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RIGGINS v. MILLVILLE BOARD OF EDUCATION

August 2, 2005.

CLARISSA RIGGINS, Plaintiff,
v.
MILLVILLE BOARD OF EDUCATION, Defendant.



The opinion of the court was delivered by: ROBERT KUGLER, Magistrate Judge

OPINION

Presently before the Court in this action to recover expert fees under the Individuals with Disabilities Education Act, 20 U.S.C. § 1415 ("IDEA"), is a motion for summary judgment filed by Plaintiff, Clarissa Riggins. For the reasons set forth below, the Court will deny Plaintiff's motion.

I. INTRODUCTION

  Plaintiff is the mother of blind and disabled twins, C.O. and A.O. After several unsuccessful attempts to have the Millville Board of Education ("school board") place her children in an appropriate special education environment, Plaintiff hired two educational consultants — Maura Collingsru and Marilyn Arons — to assist in traversing the administrative process.

  Starting in May of 2003, Collinsgru served as a "non-attorney representative" for Plaintiff over the course of sixteen months. In this capacity, Collinsgru corresponded with members of the school board on behalf of Plaintiff, assessed the twins' educational abilities, and prepared for and attended administrative hearings.

  Pursuant to their contract, Collinsgru has billed Plaintiff in the amount of $25,630. This amount reflects charges for 162.49 hours at a rate of $150 per hour, plus $1,256.50 in expenses. In specific, Collinsgru's bill includes time preparing for and attending Independent Educational Plan ("IEP") meetings; phone conversations with the school board's attorney; "case research;" emergent relief filing preparation; negotiations with the school board; letters to judges and the attorney for the school board; phone consultations with Plaintiff; preparation of summary judgment papers; case research and preparation; and expenses related to travel and materials. Plaintiff asserts that Collinsgru's rate is reasonable for two reasons: (1) in a prior proceeding, a different school board agreed to pay her fees, and (2) all of her non-pro bono clients pay $150 per hour.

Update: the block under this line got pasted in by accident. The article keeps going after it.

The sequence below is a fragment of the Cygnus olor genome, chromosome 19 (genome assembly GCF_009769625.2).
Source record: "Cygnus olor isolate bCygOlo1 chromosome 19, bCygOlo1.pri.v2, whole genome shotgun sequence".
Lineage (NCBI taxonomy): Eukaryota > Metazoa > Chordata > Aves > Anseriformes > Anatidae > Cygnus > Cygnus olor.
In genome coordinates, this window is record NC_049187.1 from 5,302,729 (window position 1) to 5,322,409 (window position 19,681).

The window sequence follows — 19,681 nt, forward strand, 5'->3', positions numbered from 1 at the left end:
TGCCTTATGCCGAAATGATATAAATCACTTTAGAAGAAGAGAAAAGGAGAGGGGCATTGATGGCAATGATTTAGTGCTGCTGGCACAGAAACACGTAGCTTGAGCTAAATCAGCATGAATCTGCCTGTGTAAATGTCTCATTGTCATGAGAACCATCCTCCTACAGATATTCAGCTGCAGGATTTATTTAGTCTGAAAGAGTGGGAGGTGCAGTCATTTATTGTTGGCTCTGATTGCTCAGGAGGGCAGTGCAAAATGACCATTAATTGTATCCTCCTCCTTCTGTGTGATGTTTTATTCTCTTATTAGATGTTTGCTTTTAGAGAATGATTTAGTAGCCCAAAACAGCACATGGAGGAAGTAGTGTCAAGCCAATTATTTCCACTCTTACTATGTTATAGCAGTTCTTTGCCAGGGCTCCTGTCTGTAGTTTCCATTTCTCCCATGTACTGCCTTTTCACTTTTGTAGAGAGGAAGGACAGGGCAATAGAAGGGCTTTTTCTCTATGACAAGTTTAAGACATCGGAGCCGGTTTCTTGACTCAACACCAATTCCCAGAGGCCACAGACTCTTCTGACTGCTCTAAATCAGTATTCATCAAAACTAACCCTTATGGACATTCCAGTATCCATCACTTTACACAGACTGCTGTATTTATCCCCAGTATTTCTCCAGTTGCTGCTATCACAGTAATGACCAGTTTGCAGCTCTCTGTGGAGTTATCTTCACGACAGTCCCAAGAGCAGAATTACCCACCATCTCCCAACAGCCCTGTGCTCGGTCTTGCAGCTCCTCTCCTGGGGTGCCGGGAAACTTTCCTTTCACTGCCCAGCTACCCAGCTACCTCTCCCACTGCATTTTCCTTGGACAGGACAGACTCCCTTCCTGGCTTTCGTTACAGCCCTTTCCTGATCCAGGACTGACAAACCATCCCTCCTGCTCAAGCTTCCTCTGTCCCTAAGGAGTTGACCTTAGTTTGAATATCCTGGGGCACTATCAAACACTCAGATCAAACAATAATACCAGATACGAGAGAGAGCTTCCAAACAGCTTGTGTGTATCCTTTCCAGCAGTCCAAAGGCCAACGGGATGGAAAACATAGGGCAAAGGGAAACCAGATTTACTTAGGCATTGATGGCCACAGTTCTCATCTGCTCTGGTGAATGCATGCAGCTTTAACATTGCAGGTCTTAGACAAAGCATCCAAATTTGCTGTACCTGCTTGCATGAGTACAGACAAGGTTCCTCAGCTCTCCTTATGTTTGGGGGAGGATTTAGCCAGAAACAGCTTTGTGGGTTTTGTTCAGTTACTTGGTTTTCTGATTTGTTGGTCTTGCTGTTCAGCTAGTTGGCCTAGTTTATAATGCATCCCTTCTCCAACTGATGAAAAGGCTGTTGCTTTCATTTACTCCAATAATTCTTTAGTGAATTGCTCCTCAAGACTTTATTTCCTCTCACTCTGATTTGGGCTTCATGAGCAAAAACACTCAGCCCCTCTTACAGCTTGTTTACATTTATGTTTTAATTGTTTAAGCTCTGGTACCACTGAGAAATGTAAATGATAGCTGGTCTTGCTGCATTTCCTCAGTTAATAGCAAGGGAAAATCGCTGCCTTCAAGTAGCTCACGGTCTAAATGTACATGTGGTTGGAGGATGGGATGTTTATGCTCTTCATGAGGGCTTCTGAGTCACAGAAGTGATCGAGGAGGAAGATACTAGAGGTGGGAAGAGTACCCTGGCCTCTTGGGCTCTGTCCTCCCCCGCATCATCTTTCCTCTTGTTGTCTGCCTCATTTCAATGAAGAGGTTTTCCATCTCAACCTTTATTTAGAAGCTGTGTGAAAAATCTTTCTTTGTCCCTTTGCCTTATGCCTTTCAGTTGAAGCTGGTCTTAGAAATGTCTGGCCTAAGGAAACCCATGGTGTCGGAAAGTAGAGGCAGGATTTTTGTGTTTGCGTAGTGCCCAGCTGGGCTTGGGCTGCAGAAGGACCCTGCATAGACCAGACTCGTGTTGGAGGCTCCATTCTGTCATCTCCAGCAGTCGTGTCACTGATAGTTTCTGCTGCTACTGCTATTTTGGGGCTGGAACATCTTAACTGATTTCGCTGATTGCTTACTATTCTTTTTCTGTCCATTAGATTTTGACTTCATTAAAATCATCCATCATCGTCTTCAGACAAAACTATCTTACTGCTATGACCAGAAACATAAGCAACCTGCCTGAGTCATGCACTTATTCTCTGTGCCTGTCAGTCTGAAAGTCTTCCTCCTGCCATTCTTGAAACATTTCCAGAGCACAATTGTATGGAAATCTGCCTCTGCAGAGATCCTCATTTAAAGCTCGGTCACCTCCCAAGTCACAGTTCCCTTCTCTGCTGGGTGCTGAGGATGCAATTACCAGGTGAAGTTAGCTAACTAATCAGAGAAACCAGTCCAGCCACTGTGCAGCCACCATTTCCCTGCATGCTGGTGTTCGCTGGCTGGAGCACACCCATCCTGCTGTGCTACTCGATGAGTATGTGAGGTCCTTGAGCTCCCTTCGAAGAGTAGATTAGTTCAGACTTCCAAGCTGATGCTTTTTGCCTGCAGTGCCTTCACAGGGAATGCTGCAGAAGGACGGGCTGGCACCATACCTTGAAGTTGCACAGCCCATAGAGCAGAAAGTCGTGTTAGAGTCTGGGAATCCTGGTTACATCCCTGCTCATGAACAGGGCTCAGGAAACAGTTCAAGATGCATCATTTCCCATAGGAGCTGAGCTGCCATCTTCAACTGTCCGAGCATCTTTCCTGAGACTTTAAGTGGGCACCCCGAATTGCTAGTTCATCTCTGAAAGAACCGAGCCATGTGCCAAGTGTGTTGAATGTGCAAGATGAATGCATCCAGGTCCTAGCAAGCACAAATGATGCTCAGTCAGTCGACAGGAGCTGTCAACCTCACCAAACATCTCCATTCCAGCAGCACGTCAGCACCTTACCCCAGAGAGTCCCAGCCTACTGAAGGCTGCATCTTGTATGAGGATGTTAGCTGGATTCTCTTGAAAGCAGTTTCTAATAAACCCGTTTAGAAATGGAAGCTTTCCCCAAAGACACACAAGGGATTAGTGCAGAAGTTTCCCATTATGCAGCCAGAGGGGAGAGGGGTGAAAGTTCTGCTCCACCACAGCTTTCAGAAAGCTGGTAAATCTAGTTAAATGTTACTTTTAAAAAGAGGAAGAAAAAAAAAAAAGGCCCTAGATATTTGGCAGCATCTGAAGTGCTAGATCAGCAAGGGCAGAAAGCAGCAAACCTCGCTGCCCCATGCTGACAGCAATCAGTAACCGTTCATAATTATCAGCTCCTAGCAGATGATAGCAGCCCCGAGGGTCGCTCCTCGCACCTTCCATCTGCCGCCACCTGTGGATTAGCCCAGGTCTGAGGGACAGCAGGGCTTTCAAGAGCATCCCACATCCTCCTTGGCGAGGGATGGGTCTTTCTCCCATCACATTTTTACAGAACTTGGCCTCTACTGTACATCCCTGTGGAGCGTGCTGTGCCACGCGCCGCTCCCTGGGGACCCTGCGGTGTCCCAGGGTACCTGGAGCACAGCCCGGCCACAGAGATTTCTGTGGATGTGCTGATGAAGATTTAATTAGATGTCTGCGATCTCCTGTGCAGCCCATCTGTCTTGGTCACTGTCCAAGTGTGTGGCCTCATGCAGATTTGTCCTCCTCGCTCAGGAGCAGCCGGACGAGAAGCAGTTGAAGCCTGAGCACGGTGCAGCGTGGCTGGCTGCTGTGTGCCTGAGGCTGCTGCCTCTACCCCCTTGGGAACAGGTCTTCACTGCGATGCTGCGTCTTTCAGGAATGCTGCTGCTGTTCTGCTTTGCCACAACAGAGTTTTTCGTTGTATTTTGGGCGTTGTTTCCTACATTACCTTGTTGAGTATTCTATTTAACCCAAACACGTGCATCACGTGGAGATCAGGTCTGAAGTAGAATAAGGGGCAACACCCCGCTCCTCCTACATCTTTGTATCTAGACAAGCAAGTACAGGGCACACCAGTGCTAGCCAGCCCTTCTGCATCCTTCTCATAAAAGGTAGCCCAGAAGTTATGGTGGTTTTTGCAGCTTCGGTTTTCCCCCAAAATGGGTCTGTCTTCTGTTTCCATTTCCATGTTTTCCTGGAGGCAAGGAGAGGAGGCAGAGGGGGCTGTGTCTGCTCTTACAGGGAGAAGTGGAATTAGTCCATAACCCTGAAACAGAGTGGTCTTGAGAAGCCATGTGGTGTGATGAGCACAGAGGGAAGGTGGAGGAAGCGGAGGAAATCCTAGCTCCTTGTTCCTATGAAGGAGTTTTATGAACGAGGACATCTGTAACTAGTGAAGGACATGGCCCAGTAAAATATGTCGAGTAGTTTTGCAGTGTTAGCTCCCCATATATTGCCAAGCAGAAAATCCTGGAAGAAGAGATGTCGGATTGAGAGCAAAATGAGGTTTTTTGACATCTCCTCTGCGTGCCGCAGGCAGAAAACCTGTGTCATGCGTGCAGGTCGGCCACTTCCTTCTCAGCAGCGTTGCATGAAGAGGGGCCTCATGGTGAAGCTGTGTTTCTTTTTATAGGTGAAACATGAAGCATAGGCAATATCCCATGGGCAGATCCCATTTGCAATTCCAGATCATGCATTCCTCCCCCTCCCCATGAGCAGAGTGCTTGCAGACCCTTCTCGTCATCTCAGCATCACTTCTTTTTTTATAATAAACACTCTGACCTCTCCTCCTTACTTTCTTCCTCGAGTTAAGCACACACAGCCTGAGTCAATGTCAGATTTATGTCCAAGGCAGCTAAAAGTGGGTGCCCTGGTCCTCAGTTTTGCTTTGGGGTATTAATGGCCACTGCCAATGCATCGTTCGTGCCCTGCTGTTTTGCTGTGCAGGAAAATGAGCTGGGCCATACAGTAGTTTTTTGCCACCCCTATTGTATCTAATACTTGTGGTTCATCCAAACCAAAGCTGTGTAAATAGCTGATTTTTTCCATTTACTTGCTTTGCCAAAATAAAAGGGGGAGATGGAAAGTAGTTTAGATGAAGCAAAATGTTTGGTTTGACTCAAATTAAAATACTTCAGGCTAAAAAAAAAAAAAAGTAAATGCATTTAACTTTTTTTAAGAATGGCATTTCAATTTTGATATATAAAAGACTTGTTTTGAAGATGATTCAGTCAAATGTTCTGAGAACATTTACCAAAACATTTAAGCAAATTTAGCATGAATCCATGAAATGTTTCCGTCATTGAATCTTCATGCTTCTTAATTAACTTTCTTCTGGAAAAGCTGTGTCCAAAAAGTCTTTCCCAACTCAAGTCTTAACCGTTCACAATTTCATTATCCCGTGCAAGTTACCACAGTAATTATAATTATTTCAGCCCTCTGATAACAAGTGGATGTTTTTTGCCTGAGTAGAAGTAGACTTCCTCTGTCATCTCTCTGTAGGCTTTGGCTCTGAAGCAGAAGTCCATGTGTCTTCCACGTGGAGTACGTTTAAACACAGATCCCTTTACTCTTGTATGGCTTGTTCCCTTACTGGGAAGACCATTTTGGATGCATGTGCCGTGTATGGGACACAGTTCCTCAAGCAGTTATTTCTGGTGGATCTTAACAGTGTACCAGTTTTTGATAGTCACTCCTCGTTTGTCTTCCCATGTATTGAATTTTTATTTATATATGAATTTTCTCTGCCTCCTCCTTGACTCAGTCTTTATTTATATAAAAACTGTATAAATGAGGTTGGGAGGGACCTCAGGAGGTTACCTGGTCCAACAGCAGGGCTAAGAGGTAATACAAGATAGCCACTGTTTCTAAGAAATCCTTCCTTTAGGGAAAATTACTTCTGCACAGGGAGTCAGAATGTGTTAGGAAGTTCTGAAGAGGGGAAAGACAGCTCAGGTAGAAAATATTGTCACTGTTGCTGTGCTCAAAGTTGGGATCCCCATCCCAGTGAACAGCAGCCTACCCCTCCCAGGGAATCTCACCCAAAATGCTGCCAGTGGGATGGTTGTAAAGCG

Plaintiff retained the services of Marilyn Arons to aid in the development of educational programs for the twins. Arons has billed Plaintiff in the amount of $6,327.40, reflecting $4,200 attributable to work on behalf of C.O. and $2,100 attributable to work on behalf of A.O. — plus $27.40 in costs.*fn1 The total amount sought includes time billed for consulting, visiting the children's school and alternative schools, preparing a certification, and writing a report containing educational recommendations for the twins. Plaintiff asserts that Arons's rate is reasonable based on a prior proceeding in the Second Circuit, wherein that court approved her rate of $200 per hour for her services as a lay advocate.

  In June of 2004, the Office of Administrative Law ordered the school board to place A.O., with an amended education plan, at the Maryland School for the Blind. In July of 2004, Defendant agreed to place both C.O. and A.O. at the Maryland School for the Blind.

  Plaintiff now moves for summary judgment on her complaint seeking reimbursement of fees as provided for by the IDEA. Plaintiff's total request is $31,957.46, reflecting reimbursement for the fees and expenses of Arons and Collinsgru. The school board does not contest that Plaintiff is the prevailing party, but it does contest forty of the hours for Collinsgru's bill as well as the hourly rates charged by both Collinsgru and Arons.

  II. SUMMARY JUDGMENT